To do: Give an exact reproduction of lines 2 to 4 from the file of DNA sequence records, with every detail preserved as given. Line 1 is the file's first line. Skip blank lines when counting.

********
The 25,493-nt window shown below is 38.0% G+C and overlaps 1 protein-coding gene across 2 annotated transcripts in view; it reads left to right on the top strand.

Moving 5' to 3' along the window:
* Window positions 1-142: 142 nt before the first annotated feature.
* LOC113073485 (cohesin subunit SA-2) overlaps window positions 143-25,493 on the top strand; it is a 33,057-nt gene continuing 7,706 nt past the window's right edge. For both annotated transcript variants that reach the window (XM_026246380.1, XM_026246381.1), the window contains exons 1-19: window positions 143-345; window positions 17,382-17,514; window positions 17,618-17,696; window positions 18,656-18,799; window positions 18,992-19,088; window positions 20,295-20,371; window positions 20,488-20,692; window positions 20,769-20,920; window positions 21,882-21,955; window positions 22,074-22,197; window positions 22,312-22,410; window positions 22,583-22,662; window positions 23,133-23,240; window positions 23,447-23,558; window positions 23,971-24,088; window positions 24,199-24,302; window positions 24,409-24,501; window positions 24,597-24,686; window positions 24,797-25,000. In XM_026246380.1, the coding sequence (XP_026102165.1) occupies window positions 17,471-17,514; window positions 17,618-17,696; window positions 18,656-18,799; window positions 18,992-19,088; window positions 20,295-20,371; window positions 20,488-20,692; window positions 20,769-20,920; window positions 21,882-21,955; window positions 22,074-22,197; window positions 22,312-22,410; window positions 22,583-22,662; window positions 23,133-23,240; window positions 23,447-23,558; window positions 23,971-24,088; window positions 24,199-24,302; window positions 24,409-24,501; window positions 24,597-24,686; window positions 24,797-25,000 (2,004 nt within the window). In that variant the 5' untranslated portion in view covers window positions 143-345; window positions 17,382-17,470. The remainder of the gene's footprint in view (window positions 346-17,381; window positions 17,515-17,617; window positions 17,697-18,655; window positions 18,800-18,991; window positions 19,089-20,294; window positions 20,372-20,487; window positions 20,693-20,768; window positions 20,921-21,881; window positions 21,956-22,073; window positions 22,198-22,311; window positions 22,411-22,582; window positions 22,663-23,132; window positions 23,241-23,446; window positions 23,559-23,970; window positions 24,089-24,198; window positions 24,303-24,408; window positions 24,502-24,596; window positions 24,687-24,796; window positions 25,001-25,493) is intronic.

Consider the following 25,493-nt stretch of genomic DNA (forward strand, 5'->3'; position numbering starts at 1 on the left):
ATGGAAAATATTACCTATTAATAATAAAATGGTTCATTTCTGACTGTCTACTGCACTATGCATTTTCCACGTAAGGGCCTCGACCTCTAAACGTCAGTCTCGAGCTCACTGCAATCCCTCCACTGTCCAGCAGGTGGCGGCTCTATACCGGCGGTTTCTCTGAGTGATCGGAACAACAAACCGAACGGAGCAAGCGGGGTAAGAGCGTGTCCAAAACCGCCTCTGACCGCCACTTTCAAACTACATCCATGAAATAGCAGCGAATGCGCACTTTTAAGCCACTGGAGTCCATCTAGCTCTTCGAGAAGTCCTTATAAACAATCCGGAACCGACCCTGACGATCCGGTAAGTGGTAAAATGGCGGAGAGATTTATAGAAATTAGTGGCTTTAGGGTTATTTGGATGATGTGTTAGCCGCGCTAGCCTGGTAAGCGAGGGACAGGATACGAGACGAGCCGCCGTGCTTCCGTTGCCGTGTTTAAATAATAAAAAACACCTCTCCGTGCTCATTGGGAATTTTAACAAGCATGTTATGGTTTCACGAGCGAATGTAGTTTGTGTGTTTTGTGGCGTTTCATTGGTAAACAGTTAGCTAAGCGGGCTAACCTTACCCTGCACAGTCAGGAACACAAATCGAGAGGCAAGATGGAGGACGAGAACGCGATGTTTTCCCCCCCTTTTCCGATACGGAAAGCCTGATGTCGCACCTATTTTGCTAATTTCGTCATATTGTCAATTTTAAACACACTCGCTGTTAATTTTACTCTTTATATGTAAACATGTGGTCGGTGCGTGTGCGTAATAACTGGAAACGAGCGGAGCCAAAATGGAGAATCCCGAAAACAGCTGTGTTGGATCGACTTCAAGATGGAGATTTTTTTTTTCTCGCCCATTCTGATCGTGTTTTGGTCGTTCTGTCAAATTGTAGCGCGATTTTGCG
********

Moving 5' to 3' along the window:
* Window positions 1-142: 142 nt before the first annotated feature.
* LOC113073485 (cohesin subunit SA-2) overlaps window positions 143-25,493 on the top strand; it is a 33,057-nt gene continuing 7,706 nt past the window's right edge. For both annotated transcript variants that reach the window (XM_026246380.1, XM_026246381.1), the window contains exons 1-19: window positions 143-345; window positions 17,382-17,514; window positions 17,618-17,696; window positions 18,656-18,799; window positions 18,992-19,088; window positions 20,295-20,371; window positions 20,488-20,692; window positions 20,769-20,920; window positions 21,882-21,955; window positions 22,074-22,197; window positions 22,312-22,410; window positions 22,583-22,662; window positions 23,133-23,240; window positions 23,447-23,558; window positions 23,971-24,088; window positions 24,199-24,302; window positions 24,409-24,501; window positions 24,597-24,686; window positions 24,797-25,000. In XM_026246380.1, the coding sequence (XP_026102165.1) occupies window positions 17,471-17,514; window positions 17,618-17,696; window positions 18,656-18,799; window positions 18,992-19,088; window positions 20,295-20,371; window positions 20,488-20,692; window positions 20,769-20,920; window positions 21,882-21,955; window positions 22,074-22,197; window positions 22,312-22,410; window positions 22,583-22,662; window positions 23,133-23,240; window positions 23,447-23,558; window positions 23,971-24,088; window positions 24,199-24,302; window positions 24,409-24,501; window positions 24,597-24,686; window positions 24,797-25,000 (2,004 nt within the window). In that variant the 5' untranslated portion in view covers window positions 143-345; window positions 17,382-17,470. The remainder of the gene's footprint in view (window positions 346-17,381; window positions 17,515-17,617; window positions 17,697-18,655; window positions 18,800-18,991; window positions 19,089-20,294; window positions 20,372-20,487; window positions 20,693-20,768; window positions 20,921-21,881; window positions 21,956-22,073; window positions 22,198-22,311; window positions 22,411-22,582; window positions 22,663-23,132; window positions 23,241-23,446; window positions 23,559-23,970; window positions 24,089-24,198; window positions 24,303-24,408; window positions 24,502-24,596; window positions 24,687-24,796; window positions 25,001-25,493) is intronic.